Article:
During the past several decades, the standard of care for orbital reconstruction after trauma has been autogenous bone grafts. Complications of bone grafts, including donor site morbidities such as scar alopecia and graft resorption with delayed enophthalmos, have inspired an interest in the use of alloplastic substitutes such as titanium. Titanium's role in orbital reconstruction was limited originally to small orbital defects, and as an adjunct to bone grafts. More recently, clinical studies have documented the sole use of titanium mesh to reconstruct large orbital defects. This study sought to document further the safety and efficacy of titanium mesh in reconstructing large orbital defects after facial trauma, with more extensive follow-up compared with previous studies. In the current study, 55 patients with 67 orbital fractures underwent orbital reconstruction with titanium mesh over a 5-year period. Associated fractures were reduced anatomically and fixed rigidly. For the analysis, 44 patients with 56 orbital fractures had adequate follow-up (mean, 44 months). An abscess developed in one patient who received high-dose steroids for 72 hours before reconstruction. She was treated with broad-spectrum intravenous antibiotics and bedside incision and drainage, and did not require removal of the titanium mesh. No patient in the current series required removal of the titanium mesh. A single case of uncorrected enophthalmos was treated with bone grafting rather than mesh revision. Large orbital defects can be reconstructed using titanium mesh with good functional results and minimal risk for infection. This study covered the authors' first 5 years using titanium. They have now used titanium mesh in orbital reconstructions for more than 10 years, without any additional cases of infection.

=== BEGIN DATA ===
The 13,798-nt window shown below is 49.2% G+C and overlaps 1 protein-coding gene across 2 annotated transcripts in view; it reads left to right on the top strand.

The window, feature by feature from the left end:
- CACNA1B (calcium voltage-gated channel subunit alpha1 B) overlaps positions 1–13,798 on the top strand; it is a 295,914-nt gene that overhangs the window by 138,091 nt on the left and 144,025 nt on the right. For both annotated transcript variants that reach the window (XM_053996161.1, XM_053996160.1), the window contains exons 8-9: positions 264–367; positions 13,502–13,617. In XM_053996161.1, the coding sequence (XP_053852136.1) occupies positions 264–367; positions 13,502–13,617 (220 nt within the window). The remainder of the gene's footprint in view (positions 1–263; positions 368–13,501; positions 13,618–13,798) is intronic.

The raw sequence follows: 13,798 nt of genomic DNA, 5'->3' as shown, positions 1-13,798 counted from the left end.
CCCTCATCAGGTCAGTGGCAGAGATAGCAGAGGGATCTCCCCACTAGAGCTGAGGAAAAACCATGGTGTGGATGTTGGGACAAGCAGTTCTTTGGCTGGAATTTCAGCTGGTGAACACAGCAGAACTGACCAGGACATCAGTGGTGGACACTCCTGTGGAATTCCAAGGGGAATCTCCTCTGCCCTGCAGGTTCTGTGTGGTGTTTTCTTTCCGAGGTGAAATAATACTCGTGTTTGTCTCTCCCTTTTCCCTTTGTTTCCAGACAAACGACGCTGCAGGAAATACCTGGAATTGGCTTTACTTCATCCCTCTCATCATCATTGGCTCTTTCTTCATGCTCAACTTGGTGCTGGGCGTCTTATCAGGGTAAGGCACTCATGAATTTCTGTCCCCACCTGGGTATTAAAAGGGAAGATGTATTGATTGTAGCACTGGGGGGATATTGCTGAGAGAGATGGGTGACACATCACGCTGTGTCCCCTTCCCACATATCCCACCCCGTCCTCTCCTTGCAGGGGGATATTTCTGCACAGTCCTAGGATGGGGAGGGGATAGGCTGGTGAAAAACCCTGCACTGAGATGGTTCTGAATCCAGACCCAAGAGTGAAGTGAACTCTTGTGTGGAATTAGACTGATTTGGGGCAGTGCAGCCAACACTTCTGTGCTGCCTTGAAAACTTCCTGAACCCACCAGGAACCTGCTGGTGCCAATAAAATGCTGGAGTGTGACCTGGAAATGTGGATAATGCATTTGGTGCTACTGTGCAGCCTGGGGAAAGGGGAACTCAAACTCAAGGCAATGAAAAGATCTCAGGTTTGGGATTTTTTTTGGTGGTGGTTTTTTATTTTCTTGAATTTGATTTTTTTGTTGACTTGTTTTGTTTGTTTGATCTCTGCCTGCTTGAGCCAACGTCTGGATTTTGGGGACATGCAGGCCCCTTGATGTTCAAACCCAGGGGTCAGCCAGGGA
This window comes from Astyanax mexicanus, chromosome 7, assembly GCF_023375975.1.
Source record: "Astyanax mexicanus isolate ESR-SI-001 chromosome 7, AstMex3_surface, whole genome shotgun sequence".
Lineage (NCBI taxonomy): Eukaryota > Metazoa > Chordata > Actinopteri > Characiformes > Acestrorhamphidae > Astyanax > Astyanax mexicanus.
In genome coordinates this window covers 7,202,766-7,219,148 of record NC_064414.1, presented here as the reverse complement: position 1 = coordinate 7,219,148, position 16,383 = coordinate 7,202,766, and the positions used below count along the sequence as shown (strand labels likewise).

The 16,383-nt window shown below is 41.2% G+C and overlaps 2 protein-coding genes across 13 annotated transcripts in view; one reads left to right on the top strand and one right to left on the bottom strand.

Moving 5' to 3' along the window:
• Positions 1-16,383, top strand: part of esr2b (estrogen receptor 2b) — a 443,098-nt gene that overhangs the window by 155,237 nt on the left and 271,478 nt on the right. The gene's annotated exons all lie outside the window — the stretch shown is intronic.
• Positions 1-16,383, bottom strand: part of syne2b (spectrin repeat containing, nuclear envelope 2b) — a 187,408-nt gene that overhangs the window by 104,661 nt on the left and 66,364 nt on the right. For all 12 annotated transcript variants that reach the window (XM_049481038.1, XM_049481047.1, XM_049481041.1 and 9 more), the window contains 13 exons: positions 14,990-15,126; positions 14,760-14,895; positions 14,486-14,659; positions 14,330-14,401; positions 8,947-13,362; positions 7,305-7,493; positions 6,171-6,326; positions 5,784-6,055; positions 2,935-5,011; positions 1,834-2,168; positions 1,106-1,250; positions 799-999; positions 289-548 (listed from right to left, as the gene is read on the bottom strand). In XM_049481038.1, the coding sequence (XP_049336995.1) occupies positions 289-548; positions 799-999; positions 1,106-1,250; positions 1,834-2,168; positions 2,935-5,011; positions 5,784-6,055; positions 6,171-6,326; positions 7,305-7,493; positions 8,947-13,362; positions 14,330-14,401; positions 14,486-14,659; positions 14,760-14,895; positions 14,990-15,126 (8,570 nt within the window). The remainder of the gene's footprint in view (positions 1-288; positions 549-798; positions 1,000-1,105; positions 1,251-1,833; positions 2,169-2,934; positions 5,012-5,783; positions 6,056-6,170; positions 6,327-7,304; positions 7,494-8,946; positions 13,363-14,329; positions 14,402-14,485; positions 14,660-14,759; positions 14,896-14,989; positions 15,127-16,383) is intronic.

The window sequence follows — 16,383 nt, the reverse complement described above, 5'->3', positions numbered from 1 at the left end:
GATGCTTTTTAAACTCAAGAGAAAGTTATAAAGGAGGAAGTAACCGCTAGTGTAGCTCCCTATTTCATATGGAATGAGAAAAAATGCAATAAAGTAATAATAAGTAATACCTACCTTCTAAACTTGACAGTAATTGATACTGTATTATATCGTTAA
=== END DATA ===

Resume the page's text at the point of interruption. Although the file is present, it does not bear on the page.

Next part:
|Original language||English (US)|
|Number of pages||7|
|Journal||Annals of Plastic Surgery|
|State||Published - Jan 29 2002|